FDA Approves Teva’s SYNRIBO® (Omacetaxine Mepesuccinate) for Injection for Home Administration
New Labeling will Offer People Living with Chronic Myeloid Leukemia (CML) More Treatment Flexibility
Teva Pharmaceutical Industries Ltd. (NYSE:TEVA) today announced that the U.S. Food and Drug Administration (FDA) has approved SYNRIBO® (omacetaxine mepesuccinate) for injection, for subcutaneous use, to include home administration, and also approved a related Medication Guide and Instructions for Use. With this approval, physicians who treat adults with chronic or accelerated phase CML who are no longer responding to, or who could not tolerate, two or more tyrosine kinase inhibitors (TKIs) will now have the option to allow their patients to administer SYNRIBO® therapy at home. Teva is working to finalize a comprehensive specialty pharmacy support program which will help facilitate successful home administration of SYNRIBO® for HCPs, their patients and caregivers. This program is expected to “go live” as early as possible in the second quarter of 2014.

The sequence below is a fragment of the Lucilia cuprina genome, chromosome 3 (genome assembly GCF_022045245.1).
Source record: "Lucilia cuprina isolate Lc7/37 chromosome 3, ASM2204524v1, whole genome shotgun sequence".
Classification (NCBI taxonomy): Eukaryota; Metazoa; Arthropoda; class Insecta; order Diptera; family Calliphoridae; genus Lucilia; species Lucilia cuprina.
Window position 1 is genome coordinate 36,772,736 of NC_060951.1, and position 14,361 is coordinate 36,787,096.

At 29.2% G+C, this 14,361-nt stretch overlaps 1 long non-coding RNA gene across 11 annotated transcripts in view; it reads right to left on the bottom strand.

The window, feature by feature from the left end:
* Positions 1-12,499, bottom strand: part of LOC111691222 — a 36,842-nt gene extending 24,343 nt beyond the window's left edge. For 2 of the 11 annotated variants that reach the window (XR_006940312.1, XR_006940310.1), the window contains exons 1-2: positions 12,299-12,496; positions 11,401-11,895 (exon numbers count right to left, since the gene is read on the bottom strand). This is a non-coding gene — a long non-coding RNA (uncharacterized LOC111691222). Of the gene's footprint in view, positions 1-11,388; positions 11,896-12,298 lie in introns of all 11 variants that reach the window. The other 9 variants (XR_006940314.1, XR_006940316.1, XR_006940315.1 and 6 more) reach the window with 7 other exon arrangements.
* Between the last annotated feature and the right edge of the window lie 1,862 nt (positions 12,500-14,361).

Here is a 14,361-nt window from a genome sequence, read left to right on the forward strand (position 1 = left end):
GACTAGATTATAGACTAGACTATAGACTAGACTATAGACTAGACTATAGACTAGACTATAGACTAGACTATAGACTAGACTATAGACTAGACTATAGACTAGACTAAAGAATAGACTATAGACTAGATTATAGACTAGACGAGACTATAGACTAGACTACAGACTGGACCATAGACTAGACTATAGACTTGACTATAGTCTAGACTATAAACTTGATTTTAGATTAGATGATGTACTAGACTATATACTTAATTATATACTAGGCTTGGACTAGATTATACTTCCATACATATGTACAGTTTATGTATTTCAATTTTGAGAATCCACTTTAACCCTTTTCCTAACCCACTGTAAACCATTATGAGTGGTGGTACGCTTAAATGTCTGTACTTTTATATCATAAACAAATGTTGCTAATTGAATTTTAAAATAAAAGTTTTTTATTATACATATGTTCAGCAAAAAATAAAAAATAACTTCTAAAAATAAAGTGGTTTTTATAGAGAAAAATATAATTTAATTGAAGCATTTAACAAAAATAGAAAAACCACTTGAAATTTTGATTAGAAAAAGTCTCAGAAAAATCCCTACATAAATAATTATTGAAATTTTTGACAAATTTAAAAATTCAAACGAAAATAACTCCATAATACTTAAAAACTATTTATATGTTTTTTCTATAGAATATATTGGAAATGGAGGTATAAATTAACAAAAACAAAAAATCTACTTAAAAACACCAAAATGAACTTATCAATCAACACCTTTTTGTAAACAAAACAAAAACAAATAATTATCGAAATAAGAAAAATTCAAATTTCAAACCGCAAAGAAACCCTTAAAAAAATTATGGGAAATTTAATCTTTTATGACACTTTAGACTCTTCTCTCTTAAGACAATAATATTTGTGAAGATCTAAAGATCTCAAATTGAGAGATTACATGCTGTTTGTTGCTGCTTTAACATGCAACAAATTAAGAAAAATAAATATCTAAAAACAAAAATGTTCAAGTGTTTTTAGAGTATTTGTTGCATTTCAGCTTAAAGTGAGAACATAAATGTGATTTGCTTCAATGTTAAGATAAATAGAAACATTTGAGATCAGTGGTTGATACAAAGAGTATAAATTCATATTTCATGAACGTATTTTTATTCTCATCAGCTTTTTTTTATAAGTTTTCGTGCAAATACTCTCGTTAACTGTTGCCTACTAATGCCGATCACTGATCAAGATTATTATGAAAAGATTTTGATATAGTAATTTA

“As we continue to expand our oncology portfolio and services at Teva, the updated labeling for SYNRIBO® demonstrates our commitment to improving the overall experience and lowering barriers to treatment for people living with CML,” said Bill Campbell, Vice President and General Manager, Teva Oncology. “Home administration can reduce the number of required doctor office visits for patients being treated with SYNRIBO®, while still maintaining close collaboration with their healthcare provider to manage their treatment regimen.”
“It had been necessary for adults living with chronic or accelerated phase CML who are prescribed SYNRIBO® to travel to their doctor’s office twice a day for two weeks, which can be extremely burdensome and inconvenient to both patients and their caregivers,” said Meir Wetzler, MD, FACP, Chief of the Leukemia Section at Roswell Park Cancer Institute. “Now, physicians can decide if their patients are candidates for self administration, and if so, provide their patients with guidance on how to properly administer reconstituted SYNRIBO® in the home.”
“As an oncology nurse practitioner who has treated CML patients for nearly 20 years, I’m thrilled to see this unique therapy become available for home administration,” said Sandra Corbin, CRNP at Calvert Hematology and Oncology. “Patients may initially express concern at the thought of self-injecting—but with training and support, most can become skilled at administering the subcutaneous injections.”